Saturday, August 30, 2008

Judy Tenuta for Vice President: It could Happen...or, I Like to Hunt Because I Like Safety Orange

While looking at the news, as well as at the various appearances on YouTube of the new Republican VP pick, I found myself racking my brains on who this woman reminded me of. She's brassy, she's got verve, she talks as she sees things, she knows how to handle a crowd...

And then it hit me. This woman, the running mate for McCain (McCain a man who criticizes the Democrat candidate as being light on experience), this woman who has less leadership experience than Obama, sounds uncannily like a moderately famous TV personality. As is, Palin sounds certainly like someone one would want to have coffee with after breakfast, or perhaps a beer with, after a productive day of hunting (but I'm thinking, I'm hoping, that we've moved past the age of people voting for candidates that one would want to have drinks with). I'll cut this short, however, and start with Ms. Palin:

And, with the addition of an accordion, I've finally found the person she reminds me of. Note the strange overlap in subject matter, what with hunting, dating, er, running, with older men, etc.:

Thursday, August 28, 2008

Henry James and the Art of Constraint

Of course I decide I'm going to post on this topic after leaving the book in question on the shelf in my office up in Lafayette, but, after a year or so of discussion on experimentalism in developing poetic texts in a non-inspirational way (many kudos to Mary Leader for that), I have finally heard of a method that would work for prose.

One of the biggest hurdles for my students to vault in my Intro to Creative Writing classes has been that the written work (poem or essay or story or novel, etc) is NOT primarily therapy. There are, of course, subsequent issues regarding this main tenet, among them the fact that one's innermost being really does not try to communicate in Longfellow-inspired rhyming couplets, one's soul really doesn't tend to use words like doth and t'was and gloaming. Mentioning anything that verges on the above statements shakes beginning writers to their very core. It shows in their class evals at the end of the semester, which makes it a bitter pill for both instructor and student to swallow.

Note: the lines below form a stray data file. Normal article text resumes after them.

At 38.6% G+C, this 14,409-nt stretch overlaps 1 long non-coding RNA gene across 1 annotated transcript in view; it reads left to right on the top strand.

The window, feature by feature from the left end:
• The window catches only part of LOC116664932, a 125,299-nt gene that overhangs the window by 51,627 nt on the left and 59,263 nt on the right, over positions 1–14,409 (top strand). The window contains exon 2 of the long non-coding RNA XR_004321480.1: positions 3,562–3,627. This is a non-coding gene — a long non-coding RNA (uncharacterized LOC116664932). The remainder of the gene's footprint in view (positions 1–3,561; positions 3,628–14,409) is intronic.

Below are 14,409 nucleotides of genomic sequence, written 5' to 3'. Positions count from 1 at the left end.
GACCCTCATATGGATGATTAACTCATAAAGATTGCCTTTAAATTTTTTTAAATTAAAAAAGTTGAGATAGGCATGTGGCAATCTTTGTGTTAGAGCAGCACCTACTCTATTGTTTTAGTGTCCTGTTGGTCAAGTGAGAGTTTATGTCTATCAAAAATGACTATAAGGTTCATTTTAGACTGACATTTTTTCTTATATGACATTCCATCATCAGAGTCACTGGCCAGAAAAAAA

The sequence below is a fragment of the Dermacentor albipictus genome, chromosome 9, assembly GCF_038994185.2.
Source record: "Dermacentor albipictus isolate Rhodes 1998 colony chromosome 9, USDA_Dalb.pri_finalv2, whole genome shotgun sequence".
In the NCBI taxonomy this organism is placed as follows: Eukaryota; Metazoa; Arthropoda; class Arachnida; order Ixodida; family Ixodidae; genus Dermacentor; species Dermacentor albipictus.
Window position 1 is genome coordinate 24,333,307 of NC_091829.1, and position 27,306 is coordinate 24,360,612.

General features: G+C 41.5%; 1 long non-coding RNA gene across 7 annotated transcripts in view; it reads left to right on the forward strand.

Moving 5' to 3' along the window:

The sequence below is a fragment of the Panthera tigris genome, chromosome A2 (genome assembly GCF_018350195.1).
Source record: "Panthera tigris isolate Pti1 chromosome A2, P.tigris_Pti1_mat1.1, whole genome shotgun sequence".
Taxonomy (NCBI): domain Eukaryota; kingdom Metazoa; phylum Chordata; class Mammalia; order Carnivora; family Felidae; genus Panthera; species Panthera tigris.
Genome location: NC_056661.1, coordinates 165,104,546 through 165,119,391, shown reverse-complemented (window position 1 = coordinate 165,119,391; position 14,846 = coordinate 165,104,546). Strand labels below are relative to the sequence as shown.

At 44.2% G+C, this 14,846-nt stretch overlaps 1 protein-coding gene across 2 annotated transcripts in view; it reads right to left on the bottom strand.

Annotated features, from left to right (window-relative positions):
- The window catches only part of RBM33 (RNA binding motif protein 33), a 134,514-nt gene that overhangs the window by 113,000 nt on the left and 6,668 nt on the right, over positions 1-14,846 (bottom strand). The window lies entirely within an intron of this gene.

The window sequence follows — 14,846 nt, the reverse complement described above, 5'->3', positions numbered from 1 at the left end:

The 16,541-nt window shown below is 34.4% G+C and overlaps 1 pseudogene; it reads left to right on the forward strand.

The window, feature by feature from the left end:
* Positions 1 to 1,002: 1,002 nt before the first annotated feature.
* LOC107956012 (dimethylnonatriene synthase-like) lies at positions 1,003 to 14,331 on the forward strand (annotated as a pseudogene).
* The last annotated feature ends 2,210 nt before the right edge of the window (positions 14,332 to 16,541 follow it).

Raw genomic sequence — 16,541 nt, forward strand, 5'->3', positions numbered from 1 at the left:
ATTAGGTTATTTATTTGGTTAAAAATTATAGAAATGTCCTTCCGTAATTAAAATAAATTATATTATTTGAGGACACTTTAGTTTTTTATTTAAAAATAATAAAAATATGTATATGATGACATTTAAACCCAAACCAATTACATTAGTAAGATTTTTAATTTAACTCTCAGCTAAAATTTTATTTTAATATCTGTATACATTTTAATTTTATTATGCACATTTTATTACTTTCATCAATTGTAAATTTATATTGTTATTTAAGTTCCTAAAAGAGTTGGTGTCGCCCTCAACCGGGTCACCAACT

The difficulty is in getting the budding writers to look at the manuscript produced as "it" rather than "my innermost soul in paper format." Thanks to the various things I learned in conversation (and class) with Mary Leader, I have ways to do that with poetry, but had difficulty in finding analogues in the world of fiction.

While trolling the various used bookstores of Indianapolis, I found a recent volume of The Uncollected Henry James, which, editor Floyd Horowitz claims, is a compiled selection of the earliest works by the great American novelist. Henry James burned his early papers, making research tough, and the journals submitted to had a tendency to publish anonymously, thus making the research work even more difficult. Horowitz followed his various leads, then ran the stories in question through a computer program to determine probable authorship. Based on his research (and the computer program) these are a selection of the stories determined to be among Henry James's earliest published prose works, dating all the way back to his tenth year.